One year after the Vivitrol Plus program began at the Washington County jail, 54 people have participated and not one of them has died from an overdose, according to Erich Curnow, director of clinical and case management services with the county’s Drug and Alcohol Commission.
Curnow said the first full year of the program, which combines an “opioid antagonist” shot and outpatient treatment, ended in June. It was funded through a $148,000 grant from the Pennsylvania Commission on Crime and Delinquency, and when it began, the commission set up four main benchmarks for the first year, three of which have been met.
“First and most important was having a zero percent mortality rate for all program participants within a 12-month release,” he said. “Nobody has died who has participated in the program that we’re aware of.”
The Vivitrol shot is given to inmates who have struggled with opioid addiction. The first shot is received before they are released, then they return for additional monthly shots, which counter the high one would typically experience from opioids and curb the cravings for it.
Another benchmark for the program’s first year was to have less than 20 percent recidivism for three years following release from jail. Curnow said that goal was met in that just 6 percent of the 54 participants committed new crimes. He said that while probation violations aren’t considered recidivism, if a participant is found to be using heroin again or using other illegal substances, “there would be therapeutic intervention that would help them get that additional substance use under control.”
The third benchmark, which the program didn’t quite meet, was to reach 80 percent engagement in treatment for three months following release from the jail. Curnow said that at the end of the first year, 69 percent of those who started the program continued treatment for at least three months after their release from jail.
“We have some work to do there, but we’re not too far off,” he said. “It’s pretty exciting we had that many people continue on in treatment after leaving the jail.”
Lastly, the commission sought to have a 50 percent abstinence rate one year after release, meaning that a participant stays clean throughout their first year out of jail. Curnow said the program hit 100 percent of that benchmark, but since it is still new, just two people have completed a full year.
“These numbers will continue to change month to month,” he said. “This is just a snapshot at the end of the first year, but I think the numbers are encouraging.”
One of the two women to complete a full year of sobriety through the Vivitrol program is Joanna Temple of Washington, who the Observer-Reporter interviewed in May. She struggled with heroin addiction for five years and had tried multiple treatment options before trying Vivitrol.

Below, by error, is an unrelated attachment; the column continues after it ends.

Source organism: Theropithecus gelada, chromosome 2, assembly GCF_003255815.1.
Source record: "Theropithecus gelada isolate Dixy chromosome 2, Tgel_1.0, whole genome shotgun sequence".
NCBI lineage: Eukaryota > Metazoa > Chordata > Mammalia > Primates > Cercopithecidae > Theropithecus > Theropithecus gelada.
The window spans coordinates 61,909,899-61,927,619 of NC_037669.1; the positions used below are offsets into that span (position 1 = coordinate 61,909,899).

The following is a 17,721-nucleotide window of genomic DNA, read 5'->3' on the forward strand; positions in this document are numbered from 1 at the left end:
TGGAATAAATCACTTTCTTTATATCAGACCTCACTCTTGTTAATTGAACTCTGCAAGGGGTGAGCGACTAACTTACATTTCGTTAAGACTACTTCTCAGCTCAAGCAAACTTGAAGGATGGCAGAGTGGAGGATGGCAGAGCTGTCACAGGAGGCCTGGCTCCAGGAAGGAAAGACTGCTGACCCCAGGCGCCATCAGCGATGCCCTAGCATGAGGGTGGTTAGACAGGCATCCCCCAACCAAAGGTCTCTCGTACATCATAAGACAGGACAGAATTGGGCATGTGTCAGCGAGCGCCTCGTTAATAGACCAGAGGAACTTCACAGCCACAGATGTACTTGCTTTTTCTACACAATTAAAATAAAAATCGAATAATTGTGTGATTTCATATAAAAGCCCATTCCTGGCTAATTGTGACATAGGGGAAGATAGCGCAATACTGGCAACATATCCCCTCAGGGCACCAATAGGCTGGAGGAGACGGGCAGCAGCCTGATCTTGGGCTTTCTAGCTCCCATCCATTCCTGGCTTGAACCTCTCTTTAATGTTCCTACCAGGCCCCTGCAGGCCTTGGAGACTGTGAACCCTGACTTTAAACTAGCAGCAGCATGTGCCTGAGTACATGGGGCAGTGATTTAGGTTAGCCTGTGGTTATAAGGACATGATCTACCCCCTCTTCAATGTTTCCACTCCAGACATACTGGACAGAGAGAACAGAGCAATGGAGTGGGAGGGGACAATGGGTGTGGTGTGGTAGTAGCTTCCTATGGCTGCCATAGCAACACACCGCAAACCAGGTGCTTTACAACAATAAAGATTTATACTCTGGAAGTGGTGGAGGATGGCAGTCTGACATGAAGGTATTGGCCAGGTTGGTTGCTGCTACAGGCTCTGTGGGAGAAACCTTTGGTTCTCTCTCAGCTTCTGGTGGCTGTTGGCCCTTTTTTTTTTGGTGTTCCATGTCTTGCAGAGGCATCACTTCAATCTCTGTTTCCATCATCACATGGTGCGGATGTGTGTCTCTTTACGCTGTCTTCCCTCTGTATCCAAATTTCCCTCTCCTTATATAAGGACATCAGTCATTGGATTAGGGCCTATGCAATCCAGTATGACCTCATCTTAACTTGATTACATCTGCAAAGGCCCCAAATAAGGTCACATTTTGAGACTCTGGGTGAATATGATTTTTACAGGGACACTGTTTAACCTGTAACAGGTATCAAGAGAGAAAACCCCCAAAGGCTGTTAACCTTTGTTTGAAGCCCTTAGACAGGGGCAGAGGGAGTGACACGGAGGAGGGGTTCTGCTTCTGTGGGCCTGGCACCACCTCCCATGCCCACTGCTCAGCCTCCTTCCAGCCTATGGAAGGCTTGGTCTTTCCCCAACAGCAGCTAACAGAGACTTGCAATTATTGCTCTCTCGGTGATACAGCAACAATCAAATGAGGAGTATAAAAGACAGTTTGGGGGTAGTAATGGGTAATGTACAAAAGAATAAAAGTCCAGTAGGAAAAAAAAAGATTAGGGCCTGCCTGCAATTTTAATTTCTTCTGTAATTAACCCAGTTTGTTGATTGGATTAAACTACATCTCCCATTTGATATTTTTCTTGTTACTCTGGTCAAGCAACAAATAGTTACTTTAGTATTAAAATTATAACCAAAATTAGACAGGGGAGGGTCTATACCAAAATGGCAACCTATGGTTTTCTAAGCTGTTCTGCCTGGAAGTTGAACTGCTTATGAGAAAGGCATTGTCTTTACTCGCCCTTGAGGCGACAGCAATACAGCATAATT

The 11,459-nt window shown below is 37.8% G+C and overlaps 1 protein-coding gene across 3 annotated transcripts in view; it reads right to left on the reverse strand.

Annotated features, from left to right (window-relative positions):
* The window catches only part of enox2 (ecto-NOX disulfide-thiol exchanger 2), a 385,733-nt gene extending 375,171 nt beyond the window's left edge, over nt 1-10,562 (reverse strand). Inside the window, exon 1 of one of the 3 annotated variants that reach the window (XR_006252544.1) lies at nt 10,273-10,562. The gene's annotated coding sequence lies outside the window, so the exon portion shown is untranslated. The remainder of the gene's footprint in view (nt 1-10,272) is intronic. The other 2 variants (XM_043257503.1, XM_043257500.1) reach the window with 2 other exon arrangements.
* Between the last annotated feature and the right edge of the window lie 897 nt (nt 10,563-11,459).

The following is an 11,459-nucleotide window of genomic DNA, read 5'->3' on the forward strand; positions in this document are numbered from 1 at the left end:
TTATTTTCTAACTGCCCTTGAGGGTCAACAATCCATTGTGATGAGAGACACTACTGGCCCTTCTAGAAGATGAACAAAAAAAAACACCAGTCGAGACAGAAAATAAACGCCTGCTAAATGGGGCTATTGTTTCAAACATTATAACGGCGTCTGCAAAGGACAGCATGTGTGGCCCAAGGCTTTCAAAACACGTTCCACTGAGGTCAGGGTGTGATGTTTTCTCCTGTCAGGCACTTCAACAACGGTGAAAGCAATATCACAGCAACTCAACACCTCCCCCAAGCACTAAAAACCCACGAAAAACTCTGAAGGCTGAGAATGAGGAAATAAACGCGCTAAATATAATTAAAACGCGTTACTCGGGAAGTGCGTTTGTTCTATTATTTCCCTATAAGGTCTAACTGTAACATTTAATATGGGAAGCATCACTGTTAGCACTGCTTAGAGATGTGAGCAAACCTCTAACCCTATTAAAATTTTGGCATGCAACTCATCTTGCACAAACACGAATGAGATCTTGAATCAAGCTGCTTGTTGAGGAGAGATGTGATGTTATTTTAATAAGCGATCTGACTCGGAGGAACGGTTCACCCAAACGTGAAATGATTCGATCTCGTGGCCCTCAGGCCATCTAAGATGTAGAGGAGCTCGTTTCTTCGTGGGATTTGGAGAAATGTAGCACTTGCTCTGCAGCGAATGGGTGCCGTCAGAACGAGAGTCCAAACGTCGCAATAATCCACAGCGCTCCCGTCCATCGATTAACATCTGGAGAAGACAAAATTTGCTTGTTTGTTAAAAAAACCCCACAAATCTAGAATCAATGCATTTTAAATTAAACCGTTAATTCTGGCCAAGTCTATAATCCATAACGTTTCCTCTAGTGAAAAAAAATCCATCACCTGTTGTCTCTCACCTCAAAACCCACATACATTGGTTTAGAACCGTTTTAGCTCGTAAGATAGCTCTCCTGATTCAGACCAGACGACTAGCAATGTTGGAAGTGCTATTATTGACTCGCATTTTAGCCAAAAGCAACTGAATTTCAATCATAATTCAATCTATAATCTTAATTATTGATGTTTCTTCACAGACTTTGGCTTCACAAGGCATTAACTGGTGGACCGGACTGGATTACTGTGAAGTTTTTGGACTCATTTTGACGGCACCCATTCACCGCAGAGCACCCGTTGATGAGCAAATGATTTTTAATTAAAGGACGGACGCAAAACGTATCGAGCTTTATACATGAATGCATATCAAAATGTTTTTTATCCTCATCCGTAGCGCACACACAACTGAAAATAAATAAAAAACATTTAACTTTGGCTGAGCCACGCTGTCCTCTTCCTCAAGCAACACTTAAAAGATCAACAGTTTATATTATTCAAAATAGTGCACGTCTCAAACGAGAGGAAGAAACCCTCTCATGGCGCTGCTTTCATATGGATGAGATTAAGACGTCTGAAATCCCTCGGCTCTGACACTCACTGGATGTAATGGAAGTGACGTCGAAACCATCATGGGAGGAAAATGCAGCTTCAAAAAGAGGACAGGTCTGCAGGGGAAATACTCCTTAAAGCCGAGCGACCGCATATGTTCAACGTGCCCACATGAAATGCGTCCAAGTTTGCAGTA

“I’ll be graduating from the program on Friday,” Temple said Wednesday.
She said she’s excited to reach this point and will continue to share her story with others.
Carlie Dudich of Monongahela is another participant in the program, though she’s not completed a full year yet. She said she became addicted to drugs at 13 and has tried other forms of treatment, like suboxone, but they didn’t work.
“Ultimately what it came down to is jail changed my perspective on a lot of things – my mindset changed,” she said.
Dudich started the Vivitrol program in March, after spending eight months in jail.
“Vivitrol has been good,” she said. “It was like a crutch for me. I don’t think about using.”
Curnow said that though the program is off to a “fairly slow start,” it’s helped to “mitigate” the number of people dying from overdoses upon leaving the jail.
“There’s room for improvement of course, and we’re already working on those issues,” he said.
The Drug and Alcohol Commission has distributed the Vivitrol shot through a provider, Allied Addiction Recovery, but wants to add another provider, Wesley Family Services. Curnow said the second provider will specialize in treating people who have been diagnosed with both a substance abuse disorder and a mental health disorder, because “some of the folks who didn’t stay in treatment for our goal of 90 days had to go elsewhere to get mental health treatment.”
Curnow said the commission also purchased a curriculum that will address therapeutic intervention to curb criminal behavior.
“Once you become so far enslaved by drug use, you’re pretty much willing to do whatever’s necessary to continue to use,” Curnow said.